to New York City and Surrounding Areas
By Ellen R. Shapiro
Prima Publishing -- ISBN - 0-7615-2567-X
New York is not only a tourist mecca--it's also one
of those places that attracts the world's dreamers,
entrepreneurs, and aspirers. Ellen Shapiro's book is
a super idea for those thinking of making the leap of
Be a hip NYC citizen...
"To fully cover the scene in New York--music, arts,
theater, dance--each area has special magazines, books,
newspapers, Web sites, and other resources. Arm yourself
with a subscription to a weekly City magazine,
and, if you're on a tight budget, at least be sure to
pick up one of the free weekly publications that list
all that's going on around town. The best magazines
to subscribe to are New York Magazine and Time
Out New York (most New Yorkers live by one or the
other), although The New Yorker also has good
listings. For freebies grab New York Press or
the Village Voice (and if you should happen to
stay in a New York hotel-or walk by one--grab a copy
of Where New York--an excellent up-to-date resource,
and it's free). Each of these publications will help
you to be a hip City citizen. Also, check your daily
newspaper of choice (most helpful on Fridays when the
weekend listings get published) because there are weekly
listings and events there too. If you flip through one
of these publications each week, you'll be on top of
the New York Scene--and, dahling, that's all that really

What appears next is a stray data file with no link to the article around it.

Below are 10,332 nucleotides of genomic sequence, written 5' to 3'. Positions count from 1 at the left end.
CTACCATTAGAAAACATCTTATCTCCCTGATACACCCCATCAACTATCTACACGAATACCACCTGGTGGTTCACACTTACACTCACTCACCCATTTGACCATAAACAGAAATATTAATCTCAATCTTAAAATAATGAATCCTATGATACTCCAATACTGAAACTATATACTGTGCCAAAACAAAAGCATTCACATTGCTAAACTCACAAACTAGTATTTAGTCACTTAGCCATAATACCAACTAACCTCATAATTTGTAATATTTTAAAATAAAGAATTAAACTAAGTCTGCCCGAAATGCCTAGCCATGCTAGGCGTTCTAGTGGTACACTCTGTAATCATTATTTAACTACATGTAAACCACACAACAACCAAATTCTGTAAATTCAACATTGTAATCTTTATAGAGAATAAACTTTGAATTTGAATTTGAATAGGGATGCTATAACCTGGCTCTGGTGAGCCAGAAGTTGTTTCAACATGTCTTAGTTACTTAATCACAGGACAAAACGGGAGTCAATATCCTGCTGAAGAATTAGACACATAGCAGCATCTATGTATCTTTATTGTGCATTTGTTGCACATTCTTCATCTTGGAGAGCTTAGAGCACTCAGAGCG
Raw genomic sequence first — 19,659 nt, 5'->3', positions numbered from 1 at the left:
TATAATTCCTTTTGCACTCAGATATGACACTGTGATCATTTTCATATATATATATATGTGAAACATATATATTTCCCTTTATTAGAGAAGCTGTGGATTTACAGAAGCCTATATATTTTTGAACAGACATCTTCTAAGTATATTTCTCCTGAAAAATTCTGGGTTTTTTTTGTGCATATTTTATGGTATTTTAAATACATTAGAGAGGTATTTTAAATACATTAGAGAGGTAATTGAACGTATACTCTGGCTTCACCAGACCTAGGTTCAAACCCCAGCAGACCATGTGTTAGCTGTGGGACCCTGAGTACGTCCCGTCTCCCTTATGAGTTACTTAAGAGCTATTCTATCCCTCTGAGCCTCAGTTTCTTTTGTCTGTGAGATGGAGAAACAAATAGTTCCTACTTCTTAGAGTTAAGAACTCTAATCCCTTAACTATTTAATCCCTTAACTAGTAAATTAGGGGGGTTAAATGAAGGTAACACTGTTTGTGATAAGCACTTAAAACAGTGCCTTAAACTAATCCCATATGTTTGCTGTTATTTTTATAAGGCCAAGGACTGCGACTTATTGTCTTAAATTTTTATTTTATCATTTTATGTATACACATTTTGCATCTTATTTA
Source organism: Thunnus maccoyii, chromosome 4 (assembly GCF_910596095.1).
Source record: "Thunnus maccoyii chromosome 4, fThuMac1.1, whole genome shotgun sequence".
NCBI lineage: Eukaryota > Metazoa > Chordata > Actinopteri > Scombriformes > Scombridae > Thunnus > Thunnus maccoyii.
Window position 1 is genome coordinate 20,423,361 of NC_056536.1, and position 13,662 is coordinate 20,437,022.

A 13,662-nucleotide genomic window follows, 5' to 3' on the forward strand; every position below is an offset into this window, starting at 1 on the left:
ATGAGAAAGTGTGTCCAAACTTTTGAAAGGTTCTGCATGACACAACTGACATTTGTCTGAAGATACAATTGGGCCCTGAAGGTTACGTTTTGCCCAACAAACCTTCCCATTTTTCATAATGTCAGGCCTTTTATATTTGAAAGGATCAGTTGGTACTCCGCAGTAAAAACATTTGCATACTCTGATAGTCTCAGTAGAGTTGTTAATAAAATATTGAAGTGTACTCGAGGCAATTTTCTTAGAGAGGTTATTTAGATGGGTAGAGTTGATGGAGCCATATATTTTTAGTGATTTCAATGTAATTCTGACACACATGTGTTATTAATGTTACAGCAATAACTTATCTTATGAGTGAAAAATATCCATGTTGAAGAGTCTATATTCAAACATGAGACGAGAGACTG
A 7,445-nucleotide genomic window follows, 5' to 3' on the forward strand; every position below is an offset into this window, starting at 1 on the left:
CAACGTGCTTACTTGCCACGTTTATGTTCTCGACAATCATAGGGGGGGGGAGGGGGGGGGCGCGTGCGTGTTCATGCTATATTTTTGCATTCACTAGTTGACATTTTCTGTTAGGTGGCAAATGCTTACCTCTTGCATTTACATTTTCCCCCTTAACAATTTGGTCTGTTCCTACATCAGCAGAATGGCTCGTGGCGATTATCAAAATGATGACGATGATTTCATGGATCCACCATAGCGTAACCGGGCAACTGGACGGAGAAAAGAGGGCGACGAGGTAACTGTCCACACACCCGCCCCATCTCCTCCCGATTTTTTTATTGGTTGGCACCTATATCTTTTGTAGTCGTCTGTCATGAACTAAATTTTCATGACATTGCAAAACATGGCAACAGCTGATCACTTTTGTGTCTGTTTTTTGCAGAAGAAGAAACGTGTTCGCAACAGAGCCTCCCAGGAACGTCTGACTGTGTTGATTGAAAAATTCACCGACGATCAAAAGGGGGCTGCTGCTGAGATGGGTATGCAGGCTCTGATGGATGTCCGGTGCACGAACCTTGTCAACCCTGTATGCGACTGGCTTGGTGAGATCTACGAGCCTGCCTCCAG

matters, isn't it?"
| Guide to New
York City Landmarks
Andrew S. Dolkart
John Wiley & Sons Canada, Limited -- ISBN 0471182893
If you love architecture, you'll love New York--and
you'll love this book. The city is filled to its edges
with gorgeous examples of nineteenth and twentieth century
wonders, and knowing a bit about their history can only
add to your experience...
Those beautiful brownstones...
"The row house [or 'brownstone'] is a three-to five-story
narrow residence with windows on only the front and
rear elevations (corner buildings often have windows
on a side elevation. Each house in a group is similar
to and shares sidewalls with its neighbor. Even when
built singly, row houses did not feature side lot-line
windows, as developers assumed that the neighboring
property would also be developed with row houses. Although
widely used in New York, the row house was not invented
here. It was imported from Europe, where it was common
in the great urban centers, especially London and Paris.
Because land is expensive in dense urban areas, row
houses are cheaper to build since no land is left open
| New York Hot
M. Evans & Company, Inc.-- ISBN 0-87131-849-0
Looking for the real New York? David Andrusia's book
is "the insider's guide to the coolest clubs, restaurants,
shops, salons, galleries and hotels" in the city. His
passion for New York jumps off the page...
A magical salon and spa...
Lie. Steal. Beg. Borrow. Cheat. Do whatever it takes,
just make sure you experience this temple of indulgence
ASAP. New York Magazine proclaimed Labreque�s facials
tops in town, and that might well be; but we were put
in too much of a trance state by our full body massage
and scalp treatment (Maggie has truly magical hands)
to care what our face looked like. Friends told us we
looked five years younger, and we were inclined to agree.
All this, plus color and cuts. For salon savants, a
pleasure not to be missed! (Paul Labreque Salon and
Spa, 160 Columbus Avenue, 212.595.0099)�
New York City
Empire Press--ISBN 1891603019
Levine's travel guide plugs you into the city's
style and culture--and gets you armed and ready
to feel less like a tourist and more like a New
Yorker. Looking for bargains? Trying to get off
the beaten path? The Avant-Guide is a terrific
place to start...
She shops New York and
"You can get practically anything in New York
for less money than you'd pay anywhere else. To
Europeans, this city often looks like one giant